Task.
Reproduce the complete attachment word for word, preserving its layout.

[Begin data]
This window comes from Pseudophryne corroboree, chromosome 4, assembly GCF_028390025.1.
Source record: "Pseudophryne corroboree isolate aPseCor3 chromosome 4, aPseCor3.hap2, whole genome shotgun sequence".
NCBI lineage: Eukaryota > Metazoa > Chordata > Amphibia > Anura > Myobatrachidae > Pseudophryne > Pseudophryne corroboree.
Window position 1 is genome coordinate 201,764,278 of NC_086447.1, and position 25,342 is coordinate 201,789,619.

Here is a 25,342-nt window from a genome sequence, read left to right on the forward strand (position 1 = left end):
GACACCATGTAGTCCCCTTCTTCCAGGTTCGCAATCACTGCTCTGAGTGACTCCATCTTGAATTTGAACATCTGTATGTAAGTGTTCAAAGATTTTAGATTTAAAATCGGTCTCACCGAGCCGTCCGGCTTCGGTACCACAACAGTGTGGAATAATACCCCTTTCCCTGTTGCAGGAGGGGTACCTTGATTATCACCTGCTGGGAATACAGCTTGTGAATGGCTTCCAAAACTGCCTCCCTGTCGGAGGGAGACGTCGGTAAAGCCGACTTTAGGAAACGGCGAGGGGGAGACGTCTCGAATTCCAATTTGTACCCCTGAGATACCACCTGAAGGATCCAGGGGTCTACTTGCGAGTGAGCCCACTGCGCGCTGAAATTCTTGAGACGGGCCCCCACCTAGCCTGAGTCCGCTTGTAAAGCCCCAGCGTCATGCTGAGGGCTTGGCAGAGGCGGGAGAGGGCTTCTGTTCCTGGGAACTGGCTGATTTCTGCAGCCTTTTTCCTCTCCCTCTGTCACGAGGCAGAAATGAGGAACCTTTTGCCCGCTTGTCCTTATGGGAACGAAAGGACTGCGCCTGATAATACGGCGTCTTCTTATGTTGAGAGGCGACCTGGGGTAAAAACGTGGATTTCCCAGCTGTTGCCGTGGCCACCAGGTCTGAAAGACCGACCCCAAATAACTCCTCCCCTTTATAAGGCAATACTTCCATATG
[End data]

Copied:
This window comes from Pseudophryne corroboree, chromosome 4, assembly GCF_028390025.1.
Source record: "Pseudophryne corroboree isolate aPseCor3 chromosome 4, aPseCor3.hap2, whole genome shotgun sequence".
NCBI lineage: Eukaryota > Metazoa > Chordata > Amphibia > Anura > Myobatrachidae > Pseudophryne > Pseudophryne corroboree.
Window position 1 is genome coordinate 201,764,278 of NC_086447.1, and position 25,342 is coordinate 201,789,619.

Here is a 25,342-nt window from a genome sequence, read left to right on the forward strand (position 1 = left end):
GACACCATGTAGTCCCCTTCTTCCAGGTTCGCAATCACTGCTCTGAGTGACTCCATCTTGAATTTGAACATCTGTATGTAAGTGTTCAAAGATTTTAGATTTAAAATCGGTCTCACCGAGCCGTCCGGCTTCGGTACCACAACAGTGTGGAATAATACCCCTTTCCCTGTTGCAGGAGGGGTACCTTGATTATCACCTGCTGGGAATACAGCTTGTGAATGGCTTCCAAAACTGCCTCCCTGTCGGAGGGAGACGTCGGTAAAGCCGACTTTAGGAAACGGCGAGGGGGAGACGTCTCGAATTCCAATTTGTACCCCTGAGATACCACCTGAAGGATCCAGGGGTCTACTTGCGAGTGAGCCCACTGCGCGCTGAAATTCTTGAGACGGGCCCCCACCTAGCCTGAGTCCGCTTGTAAAGCCCCAGCGTCATGCTGAGGGCTTGGCAGAGGCGGGAGAGGGCTTCTGTTCCTGGGAACTGGCTGATTTCTGCAGCCTTTTTCCTCTCCCTCTGTCACGAGGCAGAAATGAGGAACCTTTTGCCCGCTTGTCCTTATGGGAACGAAAGGACTGCGCCTGATAATACGGCGTCTTCTTATGTTGAGAGGCGACCTGGGGTAAAAACGTGGATTTCCCAGCTGTTGCCGTGGCCACCAGGTCTGAAAGACCGACCCCAAATAACTCCTCCCCTTTATAAGGCAATACTTCCATATG